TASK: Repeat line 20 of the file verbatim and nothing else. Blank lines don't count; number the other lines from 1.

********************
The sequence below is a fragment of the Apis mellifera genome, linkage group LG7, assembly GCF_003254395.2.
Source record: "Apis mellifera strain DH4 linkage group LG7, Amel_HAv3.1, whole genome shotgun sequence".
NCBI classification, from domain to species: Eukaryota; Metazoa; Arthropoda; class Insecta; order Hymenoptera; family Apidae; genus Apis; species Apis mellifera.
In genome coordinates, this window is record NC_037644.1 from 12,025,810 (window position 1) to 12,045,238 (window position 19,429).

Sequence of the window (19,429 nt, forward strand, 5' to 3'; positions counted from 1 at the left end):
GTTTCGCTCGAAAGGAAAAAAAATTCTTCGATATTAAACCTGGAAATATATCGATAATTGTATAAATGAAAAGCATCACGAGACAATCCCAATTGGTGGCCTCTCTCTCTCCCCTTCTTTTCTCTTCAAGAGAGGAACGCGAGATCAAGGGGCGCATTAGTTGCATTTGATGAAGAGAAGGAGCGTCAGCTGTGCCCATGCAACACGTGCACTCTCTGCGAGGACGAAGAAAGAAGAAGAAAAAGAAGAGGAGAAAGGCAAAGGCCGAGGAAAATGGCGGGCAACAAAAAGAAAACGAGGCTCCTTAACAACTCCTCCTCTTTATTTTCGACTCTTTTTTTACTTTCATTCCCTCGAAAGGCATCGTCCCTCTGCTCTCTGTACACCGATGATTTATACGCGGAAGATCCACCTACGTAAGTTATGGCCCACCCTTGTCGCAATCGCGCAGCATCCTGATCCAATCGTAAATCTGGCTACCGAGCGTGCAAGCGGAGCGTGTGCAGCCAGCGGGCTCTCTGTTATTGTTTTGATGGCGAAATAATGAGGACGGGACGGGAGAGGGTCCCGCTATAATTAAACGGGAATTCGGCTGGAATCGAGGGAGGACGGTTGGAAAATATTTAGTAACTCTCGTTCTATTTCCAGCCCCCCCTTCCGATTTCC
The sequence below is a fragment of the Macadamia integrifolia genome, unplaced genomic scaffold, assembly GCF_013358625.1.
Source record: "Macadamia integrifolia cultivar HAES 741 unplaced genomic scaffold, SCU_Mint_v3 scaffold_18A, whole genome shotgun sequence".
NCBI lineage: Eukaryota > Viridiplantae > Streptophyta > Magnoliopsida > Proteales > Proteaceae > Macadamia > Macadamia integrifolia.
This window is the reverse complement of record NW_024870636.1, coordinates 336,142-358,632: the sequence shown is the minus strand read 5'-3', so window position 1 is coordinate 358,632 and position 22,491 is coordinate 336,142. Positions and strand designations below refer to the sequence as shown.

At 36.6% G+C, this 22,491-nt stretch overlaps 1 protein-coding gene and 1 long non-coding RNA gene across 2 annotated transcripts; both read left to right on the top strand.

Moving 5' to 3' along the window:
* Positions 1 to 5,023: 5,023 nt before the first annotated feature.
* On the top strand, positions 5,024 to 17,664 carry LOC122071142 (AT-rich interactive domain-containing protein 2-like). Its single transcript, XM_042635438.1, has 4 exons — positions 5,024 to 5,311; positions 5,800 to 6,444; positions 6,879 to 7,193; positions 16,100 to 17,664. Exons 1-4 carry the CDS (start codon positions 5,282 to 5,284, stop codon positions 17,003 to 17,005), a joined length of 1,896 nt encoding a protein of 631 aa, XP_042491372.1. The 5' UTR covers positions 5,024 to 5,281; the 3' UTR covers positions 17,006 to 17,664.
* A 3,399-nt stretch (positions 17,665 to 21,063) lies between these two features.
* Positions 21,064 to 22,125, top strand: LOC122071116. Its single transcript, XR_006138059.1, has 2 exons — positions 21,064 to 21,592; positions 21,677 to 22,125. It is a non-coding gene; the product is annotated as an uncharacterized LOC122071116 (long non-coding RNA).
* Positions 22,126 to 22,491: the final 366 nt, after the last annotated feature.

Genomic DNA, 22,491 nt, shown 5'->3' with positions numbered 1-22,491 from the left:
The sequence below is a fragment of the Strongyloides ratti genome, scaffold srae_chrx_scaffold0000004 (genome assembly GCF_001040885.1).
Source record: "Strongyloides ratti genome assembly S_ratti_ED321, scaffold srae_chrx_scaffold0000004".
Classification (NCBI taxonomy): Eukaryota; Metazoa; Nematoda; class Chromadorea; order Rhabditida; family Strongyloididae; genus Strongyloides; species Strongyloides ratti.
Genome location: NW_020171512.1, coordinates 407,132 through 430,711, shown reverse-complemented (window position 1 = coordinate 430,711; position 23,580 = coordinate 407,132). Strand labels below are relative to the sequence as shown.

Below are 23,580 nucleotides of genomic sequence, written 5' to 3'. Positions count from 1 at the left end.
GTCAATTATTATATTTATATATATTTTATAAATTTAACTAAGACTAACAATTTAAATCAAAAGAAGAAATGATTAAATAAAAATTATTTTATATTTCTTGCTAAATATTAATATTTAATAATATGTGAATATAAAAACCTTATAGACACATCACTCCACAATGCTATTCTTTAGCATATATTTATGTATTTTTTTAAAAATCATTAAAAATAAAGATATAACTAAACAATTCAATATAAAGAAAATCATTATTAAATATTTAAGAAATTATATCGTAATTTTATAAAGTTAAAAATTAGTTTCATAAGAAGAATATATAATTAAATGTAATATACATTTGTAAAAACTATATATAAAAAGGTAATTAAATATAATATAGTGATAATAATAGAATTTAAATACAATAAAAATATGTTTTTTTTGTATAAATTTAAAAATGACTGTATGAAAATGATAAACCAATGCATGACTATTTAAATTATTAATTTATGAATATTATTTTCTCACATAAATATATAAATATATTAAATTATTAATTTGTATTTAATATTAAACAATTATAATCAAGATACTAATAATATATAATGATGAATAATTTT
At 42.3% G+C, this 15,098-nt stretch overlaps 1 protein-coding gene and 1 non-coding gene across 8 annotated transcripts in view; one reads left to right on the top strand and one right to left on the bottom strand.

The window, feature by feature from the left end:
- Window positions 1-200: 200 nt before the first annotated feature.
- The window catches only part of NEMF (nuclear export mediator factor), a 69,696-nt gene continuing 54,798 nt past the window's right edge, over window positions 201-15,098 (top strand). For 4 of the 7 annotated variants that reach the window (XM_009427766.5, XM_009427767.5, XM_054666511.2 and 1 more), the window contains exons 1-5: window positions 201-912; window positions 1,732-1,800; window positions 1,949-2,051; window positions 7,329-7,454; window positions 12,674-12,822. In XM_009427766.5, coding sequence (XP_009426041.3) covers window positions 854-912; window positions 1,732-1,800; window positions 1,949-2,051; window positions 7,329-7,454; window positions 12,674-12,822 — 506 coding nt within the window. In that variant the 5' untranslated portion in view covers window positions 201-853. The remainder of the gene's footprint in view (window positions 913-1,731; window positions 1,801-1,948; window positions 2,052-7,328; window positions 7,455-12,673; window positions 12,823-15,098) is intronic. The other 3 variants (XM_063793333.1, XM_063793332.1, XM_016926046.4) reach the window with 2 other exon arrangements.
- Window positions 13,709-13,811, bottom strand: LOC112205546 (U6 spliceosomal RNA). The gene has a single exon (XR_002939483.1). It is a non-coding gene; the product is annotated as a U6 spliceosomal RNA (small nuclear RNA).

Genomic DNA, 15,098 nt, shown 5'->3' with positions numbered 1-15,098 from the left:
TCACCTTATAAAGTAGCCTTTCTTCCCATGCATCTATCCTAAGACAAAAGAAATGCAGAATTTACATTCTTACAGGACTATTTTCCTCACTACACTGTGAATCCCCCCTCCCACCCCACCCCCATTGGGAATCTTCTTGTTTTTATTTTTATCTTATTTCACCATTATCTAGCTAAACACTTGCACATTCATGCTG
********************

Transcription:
Source record: "Strongyloides ratti genome assembly S_ratti_ED321, scaffold srae_chrx_scaffold0000004".